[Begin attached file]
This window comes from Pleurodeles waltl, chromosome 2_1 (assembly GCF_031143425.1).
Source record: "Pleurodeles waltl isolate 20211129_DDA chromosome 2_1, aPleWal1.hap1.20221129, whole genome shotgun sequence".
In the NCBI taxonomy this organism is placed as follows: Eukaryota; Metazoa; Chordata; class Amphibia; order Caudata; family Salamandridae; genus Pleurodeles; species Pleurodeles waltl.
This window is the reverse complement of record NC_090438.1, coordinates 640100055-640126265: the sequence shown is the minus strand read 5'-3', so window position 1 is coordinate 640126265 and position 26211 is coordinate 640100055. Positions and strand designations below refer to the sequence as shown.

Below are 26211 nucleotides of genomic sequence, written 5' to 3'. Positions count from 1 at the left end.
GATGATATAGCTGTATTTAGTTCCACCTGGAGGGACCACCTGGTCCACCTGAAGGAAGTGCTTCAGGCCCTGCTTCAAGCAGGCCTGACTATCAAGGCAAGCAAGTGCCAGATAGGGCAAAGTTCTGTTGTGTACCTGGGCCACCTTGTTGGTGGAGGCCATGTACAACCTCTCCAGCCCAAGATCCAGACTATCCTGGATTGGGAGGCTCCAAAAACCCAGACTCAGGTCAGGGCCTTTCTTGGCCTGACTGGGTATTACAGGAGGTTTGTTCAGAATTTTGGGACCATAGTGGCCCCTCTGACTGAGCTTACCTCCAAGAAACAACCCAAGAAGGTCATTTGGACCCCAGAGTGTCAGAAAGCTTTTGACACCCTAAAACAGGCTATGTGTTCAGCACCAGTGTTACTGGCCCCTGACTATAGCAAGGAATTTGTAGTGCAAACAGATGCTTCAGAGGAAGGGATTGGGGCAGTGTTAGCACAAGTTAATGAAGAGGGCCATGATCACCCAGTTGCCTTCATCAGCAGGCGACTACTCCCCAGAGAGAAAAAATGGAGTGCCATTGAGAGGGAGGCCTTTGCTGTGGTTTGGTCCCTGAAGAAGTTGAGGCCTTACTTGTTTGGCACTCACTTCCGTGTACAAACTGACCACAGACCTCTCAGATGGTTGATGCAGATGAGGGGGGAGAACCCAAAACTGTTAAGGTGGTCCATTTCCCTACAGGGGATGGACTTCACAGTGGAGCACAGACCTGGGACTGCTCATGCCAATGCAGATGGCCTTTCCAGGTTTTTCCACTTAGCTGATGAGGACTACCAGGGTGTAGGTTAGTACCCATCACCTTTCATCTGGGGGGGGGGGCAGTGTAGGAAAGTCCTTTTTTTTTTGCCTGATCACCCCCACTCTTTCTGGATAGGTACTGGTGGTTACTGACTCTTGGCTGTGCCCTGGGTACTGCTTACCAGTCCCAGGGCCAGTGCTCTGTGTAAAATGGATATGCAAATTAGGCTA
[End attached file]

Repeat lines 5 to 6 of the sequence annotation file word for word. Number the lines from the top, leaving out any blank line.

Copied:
Below are 26211 nucleotides of genomic sequence, written 5' to 3'. Positions count from 1 at the left end.
GATGATATAGCTGTATTTAGTTCCACCTGGAGGGACCACCTGGTCCACCTGAAGGAAGTGCTTCAGGCCCTGCTTCAAGCAGGCCTGACTATCAAGGCAAGCAAGTGCCAGATAGGGCAAAGTTCTGTTGTGTACCTGGGCCACCTTGTTGGTGGAGGCCATGTACAACCTCTCCAGCCCAAGATCCAGACTATCCTGGATTGGGAGGCTCCAAAAACCCAGACTCAGGTCAGGGCCTTTCTTGGCCTGACTGGGTATTACAGGAGGTTTGTTCAGAATTTTGGGACCATAGTGGCCCCTCTGACTGAGCTTACCTCCAAGAAACAACCCAAGAAGGTCATTTGGACCCCAGAGTGTCAGAAAGCTTTTGACACCCTAAAACAGGCTATGTGTTCAGCACCAGTGTTACTGGCCCCTGACTATAGCAAGGAATTTGTAGTGCAAACAGATGCTTCAGAGGAAGGGATTGGGGCAGTGTTAGCACAAGTTAATGAAGAGGGCCATGATCACCCAGTTGCCTTCATCAGCAGGCGACTACTCCCCAGAGAGAAAAAATGGAGTGCCATTGAGAGGGAGGCCTTTGCTGTGGTTTGGTCCCTGAAGAAGTTGAGGCCTTACTTGTTTGGCACTCACTTCCGTGTACAAACTGACCACAGACCTCTCAGATGGTTGATGCAGATGAGGGGGGAGAACCCAAAACTGTTAAGGTGGTCCATTTCCCTACAGGGGATGGACTTCACAGTGGAGCACAGACCTGGGACTGCTCATGCCAATGCAGATGGCCTTTCCAGGTTTTTCCACTTAGCTGATGAGGACTACCAGGGTGTAGGTTAGTACCCATCACCTTTCATCTGGGGGGGGGGGCAGTGTAGGAAAGTCCTTTTTTTTTTGCCTGATCACCCCCACTCTTTCTGGATAGGTACTGGTGGTTACTGACTCTTGGCTGTGCCCTGGGTACTGCTTACCAGTCCCAGGGCCAGTGCTCTGTGTAAAATGGATATGCAAATTAGGCTA